Giving an opinion on any public issue is the right given to us, so I don’t think action needs to be taken against people who express their opinion on public matters. Section 66(A) states that sending offensive or false messages will be penalised and it should not be mislead or misused by anyone. It is undemocratic to curb freedom of speech.
Anuradha Rao, IT Professional

Punish officials who misuse the law
It is not right to curb public criticism as freedom of speech is a right of every citizen of India and everyone should be allowed to express their opinion in whatever way possible. Instead of harassing people, the government should be more concerned with the fact that the public is not happy, which is  why it is posting opinions over the political-class. The government needs to focus more on listening to what the people have to say instead of shutting them. People’s opinions need to be voiced and heard and it’s time the government starts listening, instead of misusing the law as per its convenience. The Centre needs to take action against officials who misuse the law and also educate them in order to ensure that such instances don’t ever take place again. Citizens need to feel safe instead of worrying about whether they will be arrested for voicing their opinion.
Apurva Seth, Management Student

There should be moral policing on online posts
What if you were asked to stop posting personal opinions about everyone and everything over the Internet? You will feel suffocated. That’s where we are heading, if we go by the recent events. We have grown up with freedom of speech, freedom of opinion and right to express. The recent actions taken against those voicing opinions on social media indicate that we are looking at a mixture of communism and dictatorship in our country. If the basic right of expression and communicating over social forums, blogs, newspapers, etc. start getting curbed, we shall no longer be the ‘social’ animals that we are. We will turn into controlled robots. It’s time India revisited its laws and mechanisms.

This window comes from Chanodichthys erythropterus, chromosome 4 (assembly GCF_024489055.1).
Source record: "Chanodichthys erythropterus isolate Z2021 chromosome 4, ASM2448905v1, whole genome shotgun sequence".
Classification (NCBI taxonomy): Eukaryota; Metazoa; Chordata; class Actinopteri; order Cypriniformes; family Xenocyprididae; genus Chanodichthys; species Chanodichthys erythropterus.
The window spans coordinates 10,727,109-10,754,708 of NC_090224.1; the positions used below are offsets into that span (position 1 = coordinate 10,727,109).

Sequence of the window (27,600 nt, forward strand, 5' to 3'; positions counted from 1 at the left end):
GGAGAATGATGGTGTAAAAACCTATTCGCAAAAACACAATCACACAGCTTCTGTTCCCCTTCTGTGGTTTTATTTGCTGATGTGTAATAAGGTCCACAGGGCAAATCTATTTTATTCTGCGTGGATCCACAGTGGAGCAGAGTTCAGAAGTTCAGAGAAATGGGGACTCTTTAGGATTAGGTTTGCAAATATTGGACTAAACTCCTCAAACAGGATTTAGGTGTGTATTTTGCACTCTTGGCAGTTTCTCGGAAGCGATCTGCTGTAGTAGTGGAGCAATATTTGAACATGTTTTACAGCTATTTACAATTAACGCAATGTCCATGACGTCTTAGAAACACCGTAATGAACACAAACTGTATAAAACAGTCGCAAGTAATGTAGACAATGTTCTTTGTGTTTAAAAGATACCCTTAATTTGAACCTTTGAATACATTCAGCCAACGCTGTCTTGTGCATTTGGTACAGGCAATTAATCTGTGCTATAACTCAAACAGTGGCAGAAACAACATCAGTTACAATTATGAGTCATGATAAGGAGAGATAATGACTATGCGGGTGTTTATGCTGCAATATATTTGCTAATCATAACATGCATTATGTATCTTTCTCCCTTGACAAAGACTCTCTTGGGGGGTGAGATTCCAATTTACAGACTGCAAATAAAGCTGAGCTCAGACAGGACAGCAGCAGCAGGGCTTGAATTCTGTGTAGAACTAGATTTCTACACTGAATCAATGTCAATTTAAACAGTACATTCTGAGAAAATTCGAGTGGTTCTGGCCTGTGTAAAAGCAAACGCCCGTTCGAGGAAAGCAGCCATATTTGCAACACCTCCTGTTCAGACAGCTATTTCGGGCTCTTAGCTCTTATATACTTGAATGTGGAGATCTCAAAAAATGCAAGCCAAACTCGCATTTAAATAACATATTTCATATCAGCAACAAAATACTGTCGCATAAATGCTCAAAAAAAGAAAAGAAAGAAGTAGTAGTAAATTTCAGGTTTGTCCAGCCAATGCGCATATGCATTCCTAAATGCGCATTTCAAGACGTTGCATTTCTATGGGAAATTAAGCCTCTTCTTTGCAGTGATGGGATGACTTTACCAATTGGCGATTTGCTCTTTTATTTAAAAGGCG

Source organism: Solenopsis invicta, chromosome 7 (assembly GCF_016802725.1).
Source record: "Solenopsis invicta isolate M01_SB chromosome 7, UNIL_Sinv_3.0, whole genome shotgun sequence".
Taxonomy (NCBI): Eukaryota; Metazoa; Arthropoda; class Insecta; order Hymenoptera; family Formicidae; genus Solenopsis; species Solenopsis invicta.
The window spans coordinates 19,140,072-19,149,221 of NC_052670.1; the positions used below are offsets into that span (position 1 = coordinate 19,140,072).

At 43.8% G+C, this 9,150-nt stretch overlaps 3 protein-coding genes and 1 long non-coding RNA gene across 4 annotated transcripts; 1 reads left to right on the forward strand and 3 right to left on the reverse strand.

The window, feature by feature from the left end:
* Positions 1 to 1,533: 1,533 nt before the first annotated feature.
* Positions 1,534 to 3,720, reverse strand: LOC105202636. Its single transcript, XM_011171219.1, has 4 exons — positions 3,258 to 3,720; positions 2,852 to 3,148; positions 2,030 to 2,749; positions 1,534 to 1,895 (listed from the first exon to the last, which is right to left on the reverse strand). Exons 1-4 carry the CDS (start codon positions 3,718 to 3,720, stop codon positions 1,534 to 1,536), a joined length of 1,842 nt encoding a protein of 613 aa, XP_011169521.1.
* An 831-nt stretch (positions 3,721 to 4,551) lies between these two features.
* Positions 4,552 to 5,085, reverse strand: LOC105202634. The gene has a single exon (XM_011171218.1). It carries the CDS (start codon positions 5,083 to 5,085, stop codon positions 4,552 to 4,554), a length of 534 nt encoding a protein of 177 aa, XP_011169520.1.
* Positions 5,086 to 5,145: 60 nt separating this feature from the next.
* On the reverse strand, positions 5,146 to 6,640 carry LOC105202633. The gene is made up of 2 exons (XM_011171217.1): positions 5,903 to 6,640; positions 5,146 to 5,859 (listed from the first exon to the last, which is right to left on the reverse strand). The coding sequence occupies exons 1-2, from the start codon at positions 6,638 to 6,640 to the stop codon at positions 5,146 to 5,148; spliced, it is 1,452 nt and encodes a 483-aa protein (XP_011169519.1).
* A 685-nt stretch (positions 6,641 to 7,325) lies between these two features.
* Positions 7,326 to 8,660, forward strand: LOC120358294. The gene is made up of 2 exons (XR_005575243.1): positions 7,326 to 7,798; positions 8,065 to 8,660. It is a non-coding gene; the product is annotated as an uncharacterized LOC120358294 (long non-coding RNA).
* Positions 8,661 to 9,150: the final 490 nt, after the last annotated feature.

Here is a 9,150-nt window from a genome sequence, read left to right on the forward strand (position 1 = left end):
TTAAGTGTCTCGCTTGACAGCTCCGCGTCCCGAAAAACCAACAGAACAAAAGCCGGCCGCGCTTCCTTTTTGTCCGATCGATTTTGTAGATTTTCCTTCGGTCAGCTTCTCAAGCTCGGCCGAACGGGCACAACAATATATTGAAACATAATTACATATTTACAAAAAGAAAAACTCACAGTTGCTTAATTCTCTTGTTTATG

On the other hand, there should be some moral policing on posts/opinions as well that sensitise or flare up issues online. Internet can result into a wildfire like situation, which can lead to dangerous consequences. But who will define the boundaries? We are yet to find an answer to that.
Pritesh Shah, Citizen

Definition of crimes as per IT Act is vague
Curbing any form of criticism – online or offline, shouldn’t be allowed. Even the recent amendment where only the presiding DCP or of similar rank can proceed with a case under Section 66(A), seems to me like the legal version of gundaraaj. Apart from being allowed to vote freely, I don’t know what else does democracy mean in India. I’ve been denied an apartment on rent just because I’m a Muslim. If I can be denied a roof above my head, I’m not confident about being able to practice the freedom of being allowed to say whatever I want for too long. The IT Act represents only one half of the side. And the definitions of any crime perpetrated under it are too vague. That loophole needs to be fixed to ensure that the IT Act isn’t misused.
Sahil Khan, Founder, thetossedsalad.com